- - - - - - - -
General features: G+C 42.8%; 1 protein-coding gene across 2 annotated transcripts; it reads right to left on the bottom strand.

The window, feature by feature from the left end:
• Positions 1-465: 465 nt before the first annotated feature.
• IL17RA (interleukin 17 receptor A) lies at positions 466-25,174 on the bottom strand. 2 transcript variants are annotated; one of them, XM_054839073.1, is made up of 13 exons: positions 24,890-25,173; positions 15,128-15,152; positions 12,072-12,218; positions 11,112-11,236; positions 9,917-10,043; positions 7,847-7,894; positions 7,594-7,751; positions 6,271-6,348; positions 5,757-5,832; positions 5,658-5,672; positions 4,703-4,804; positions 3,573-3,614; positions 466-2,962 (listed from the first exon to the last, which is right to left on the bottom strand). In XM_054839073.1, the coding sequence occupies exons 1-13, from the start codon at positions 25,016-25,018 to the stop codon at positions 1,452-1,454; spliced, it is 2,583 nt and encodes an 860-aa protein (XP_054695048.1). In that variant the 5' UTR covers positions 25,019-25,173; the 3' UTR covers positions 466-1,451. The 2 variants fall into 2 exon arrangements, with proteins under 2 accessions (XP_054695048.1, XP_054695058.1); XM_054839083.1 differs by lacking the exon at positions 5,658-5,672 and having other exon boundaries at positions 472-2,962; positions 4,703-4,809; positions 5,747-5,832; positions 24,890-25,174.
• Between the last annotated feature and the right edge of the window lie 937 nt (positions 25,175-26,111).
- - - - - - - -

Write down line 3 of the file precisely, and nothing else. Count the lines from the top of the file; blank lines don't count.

• Positions 1-465: 465 nt before the first annotated feature.